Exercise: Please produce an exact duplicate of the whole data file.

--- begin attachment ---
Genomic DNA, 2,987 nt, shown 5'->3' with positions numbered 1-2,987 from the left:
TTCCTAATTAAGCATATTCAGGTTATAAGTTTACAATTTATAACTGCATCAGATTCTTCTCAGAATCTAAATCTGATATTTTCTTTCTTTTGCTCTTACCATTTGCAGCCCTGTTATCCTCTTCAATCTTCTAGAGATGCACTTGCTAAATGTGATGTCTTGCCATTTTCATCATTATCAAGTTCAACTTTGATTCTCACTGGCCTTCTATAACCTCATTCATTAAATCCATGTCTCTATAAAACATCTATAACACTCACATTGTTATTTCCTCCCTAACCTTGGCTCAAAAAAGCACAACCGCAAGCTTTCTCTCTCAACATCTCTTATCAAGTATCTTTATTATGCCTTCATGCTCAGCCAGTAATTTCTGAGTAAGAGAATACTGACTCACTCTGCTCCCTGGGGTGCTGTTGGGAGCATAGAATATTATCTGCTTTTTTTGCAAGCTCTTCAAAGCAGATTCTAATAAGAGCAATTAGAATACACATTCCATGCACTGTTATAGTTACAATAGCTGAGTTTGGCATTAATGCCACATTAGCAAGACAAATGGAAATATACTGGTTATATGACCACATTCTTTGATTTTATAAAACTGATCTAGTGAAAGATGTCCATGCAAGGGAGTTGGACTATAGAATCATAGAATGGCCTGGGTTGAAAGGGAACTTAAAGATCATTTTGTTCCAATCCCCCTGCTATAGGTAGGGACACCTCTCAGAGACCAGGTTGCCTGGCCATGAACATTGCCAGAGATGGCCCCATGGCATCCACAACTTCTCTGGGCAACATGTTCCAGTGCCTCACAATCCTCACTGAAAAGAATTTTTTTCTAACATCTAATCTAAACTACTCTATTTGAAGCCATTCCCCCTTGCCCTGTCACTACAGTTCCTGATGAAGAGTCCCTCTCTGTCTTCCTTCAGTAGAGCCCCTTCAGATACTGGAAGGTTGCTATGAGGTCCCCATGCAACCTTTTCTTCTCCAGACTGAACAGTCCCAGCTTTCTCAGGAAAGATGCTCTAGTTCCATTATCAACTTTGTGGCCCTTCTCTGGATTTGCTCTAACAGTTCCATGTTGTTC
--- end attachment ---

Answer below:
Genomic DNA, 2,987 nt, shown 5'->3' with positions numbered 1-2,987 from the left:
TTCCTAATTAAGCATATTCAGGTTATAAGTTTACAATTTATAACTGCATCAGATTCTTCTCAGAATCTAAATCTGATATTTTCTTTCTTTTGCTCTTACCATTTGCAGCCCTGTTATCCTCTTCAATCTTCTAGAGATGCACTTGCTAAATGTGATGTCTTGCCATTTTCATCATTATCAAGTTCAACTTTGATTCTCACTGGCCTTCTATAACCTCATTCATTAAATCCATGTCTCTATAAAACATCTATAACACTCACATTGTTATTTCCTCCCTAACCTTGGCTCAAAAAAGCACAACCGCAAGCTTTCTCTCTCAACATCTCTTATCAAGTATCTTTATTATGCCTTCATGCTCAGCCAGTAATTTCTGAGTAAGAGAATACTGACTCACTCTGCTCCCTGGGGTGCTGTTGGGAGCATAGAATATTATCTGCTTTTTTTGCAAGCTCTTCAAAGCAGATTCTAATAAGAGCAATTAGAATACACATTCCATGCACTGTTATAGTTACAATAGCTGAGTTTGGCATTAATGCCACATTAGCAAGACAAATGGAAATATACTGGTTATATGACCACATTCTTTGATTTTATAAAACTGATCTAGTGAAAGATGTCCATGCAAGGGAGTTGGACTATAGAATCATAGAATGGCCTGGGTTGAAAGGGAACTTAAAGATCATTTTGTTCCAATCCCCCTGCTATAGGTAGGGACACCTCTCAGAGACCAGGTTGCCTGGCCATGAACATTGCCAGAGATGGCCCCATGGCATCCACAACTTCTCTGGGCAACATGTTCCAGTGCCTCACAATCCTCACTGAAAAGAATTTTTTTCTAACATCTAATCTAAACTACTCTATTTGAAGCCATTCCCCCTTGCCCTGTCACTACAGTTCCTGATGAAGAGTCCCTCTCTGTCTTCCTTCAGTAGAGCCCCTTCAGATACTGGAAGGTTGCTATGAGGTCCCCATGCAACCTTTTCTTCTCCAGACTGAACAGTCCCAGCTTTCTCAGGAAAGATGCTCTAGTTCCATTATCAACTTTGTGGCCCTTCTCTGGATTTGCTCTAACAGTTCCATGTTGTTC